Robert Shrimsley
I don’t think it’s an intolerable idea to say we require a certain minimum service provision in key infrastructure. Britain would not be the first European country to do such things.

Sebastian Payne
And it exists already for some sectors.

Robert Shrimsley
Exactly. I don’t think particularly around the rail network and around transport. I think the public support for the way these things work is that essentially you set them up in such a way that if the unions do not provide or guarantee a certain minimum level of service, they lose the protection they have from litigation for the disputes. So it’s very, very serious for the unions. If you do this and they take it seriously, I think there’s probably something reasonable there. Once you get beyond that, though, you also have to start asking, well, what’s the quid pro quo for strikers who want to withdraw their labour to get decent standard of living, decent working conditions? You have to have some kind of settlement system, be it the pay review bodies or some other system of binding arbitration so that they can get a fair hearing. And even the pay review bodies which do exist for things like the health service, you know, they work to parameters already set by the Treasury. So I think the difficulty with all of this is it might help for next year. If the public gets really angry with certain unions, it will look like a government response that will help them say it wasn’t as it was then. None of this answers Miranda’s first and absolutely crucial point, which is that in the end, you are the government, and if the country isn’t running properly, the voters are not gonna reward you for this.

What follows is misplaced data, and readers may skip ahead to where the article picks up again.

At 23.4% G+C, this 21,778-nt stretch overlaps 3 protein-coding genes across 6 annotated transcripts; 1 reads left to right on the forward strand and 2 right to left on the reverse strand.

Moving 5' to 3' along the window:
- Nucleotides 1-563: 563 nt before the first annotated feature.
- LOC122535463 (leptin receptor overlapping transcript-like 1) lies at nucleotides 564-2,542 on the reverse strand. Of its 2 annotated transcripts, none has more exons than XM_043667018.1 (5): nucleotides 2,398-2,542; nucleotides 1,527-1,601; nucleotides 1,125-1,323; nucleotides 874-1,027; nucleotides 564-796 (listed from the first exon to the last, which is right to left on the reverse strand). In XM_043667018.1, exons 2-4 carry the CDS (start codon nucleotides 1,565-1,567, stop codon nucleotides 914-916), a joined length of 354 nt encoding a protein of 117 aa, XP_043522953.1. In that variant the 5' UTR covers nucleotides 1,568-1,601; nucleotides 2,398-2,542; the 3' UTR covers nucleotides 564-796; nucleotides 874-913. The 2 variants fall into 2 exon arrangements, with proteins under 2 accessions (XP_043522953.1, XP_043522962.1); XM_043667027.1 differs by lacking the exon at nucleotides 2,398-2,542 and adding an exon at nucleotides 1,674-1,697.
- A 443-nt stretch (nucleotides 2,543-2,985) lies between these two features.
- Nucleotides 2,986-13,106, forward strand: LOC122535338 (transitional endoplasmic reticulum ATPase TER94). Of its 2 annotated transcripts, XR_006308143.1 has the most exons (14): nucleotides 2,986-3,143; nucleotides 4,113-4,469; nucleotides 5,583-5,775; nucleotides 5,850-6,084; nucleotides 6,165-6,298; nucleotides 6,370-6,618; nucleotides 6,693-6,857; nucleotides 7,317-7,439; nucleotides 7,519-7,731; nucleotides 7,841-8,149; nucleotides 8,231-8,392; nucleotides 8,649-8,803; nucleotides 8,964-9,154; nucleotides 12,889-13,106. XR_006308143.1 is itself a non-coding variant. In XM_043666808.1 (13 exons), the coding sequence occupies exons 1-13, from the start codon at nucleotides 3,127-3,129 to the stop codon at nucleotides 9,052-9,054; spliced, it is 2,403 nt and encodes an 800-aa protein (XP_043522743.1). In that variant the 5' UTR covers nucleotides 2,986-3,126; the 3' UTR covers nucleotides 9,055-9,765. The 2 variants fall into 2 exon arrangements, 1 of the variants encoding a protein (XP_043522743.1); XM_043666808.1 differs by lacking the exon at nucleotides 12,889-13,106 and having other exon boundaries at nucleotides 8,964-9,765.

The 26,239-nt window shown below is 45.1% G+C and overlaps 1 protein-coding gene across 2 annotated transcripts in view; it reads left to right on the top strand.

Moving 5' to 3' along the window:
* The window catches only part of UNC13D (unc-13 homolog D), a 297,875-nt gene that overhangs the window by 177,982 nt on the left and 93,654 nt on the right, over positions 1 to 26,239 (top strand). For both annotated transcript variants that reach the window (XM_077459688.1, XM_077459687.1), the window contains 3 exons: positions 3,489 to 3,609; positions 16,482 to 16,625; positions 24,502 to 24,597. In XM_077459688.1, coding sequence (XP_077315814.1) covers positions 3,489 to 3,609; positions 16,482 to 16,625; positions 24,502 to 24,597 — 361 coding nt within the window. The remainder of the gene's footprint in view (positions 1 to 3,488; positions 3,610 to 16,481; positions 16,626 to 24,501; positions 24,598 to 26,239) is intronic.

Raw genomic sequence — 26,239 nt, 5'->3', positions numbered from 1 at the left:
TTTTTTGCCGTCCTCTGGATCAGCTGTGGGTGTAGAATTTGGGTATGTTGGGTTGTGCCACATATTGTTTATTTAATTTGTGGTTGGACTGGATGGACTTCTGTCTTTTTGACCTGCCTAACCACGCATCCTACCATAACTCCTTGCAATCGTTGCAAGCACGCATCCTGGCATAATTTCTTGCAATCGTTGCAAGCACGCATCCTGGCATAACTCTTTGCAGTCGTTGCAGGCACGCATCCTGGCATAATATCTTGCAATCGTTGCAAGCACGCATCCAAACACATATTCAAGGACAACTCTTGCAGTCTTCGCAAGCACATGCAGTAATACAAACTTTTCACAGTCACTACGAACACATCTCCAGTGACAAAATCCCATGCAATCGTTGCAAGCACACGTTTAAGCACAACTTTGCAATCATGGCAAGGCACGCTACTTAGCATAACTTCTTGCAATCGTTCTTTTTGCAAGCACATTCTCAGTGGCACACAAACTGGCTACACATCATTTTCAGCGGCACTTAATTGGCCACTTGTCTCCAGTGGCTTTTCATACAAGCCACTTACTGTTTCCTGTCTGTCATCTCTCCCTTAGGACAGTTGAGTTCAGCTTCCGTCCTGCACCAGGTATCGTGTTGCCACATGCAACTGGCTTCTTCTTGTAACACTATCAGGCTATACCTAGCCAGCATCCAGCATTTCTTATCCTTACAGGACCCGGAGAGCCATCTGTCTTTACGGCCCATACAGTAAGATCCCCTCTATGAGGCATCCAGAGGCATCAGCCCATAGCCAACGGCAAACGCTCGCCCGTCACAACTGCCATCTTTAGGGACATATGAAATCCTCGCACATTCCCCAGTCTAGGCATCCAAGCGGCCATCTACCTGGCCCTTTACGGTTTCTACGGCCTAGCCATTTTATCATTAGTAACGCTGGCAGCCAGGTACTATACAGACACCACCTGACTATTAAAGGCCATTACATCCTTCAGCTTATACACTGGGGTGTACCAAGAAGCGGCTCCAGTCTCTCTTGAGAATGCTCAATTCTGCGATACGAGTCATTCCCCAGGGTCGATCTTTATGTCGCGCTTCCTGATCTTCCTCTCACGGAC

Miranda Green
And in addition to that, Sunak’s government is already having to ditch legislation which they were hoping to put through, and which the Conservative government on (unintelligible), that two or three leaders that we’ve now had since the last election, but also promised. The schools bill is one that’s fallen under a bus in the last few days. So, you’re then gonna get into a process where you’re demonstrating your political priorities in the run-up to a general election and are they the ones you really want to be front and centre? How relevant will they look to the public if this is after the event, after this winter is over, and after this round of strikes is finished?

Sebastian Payne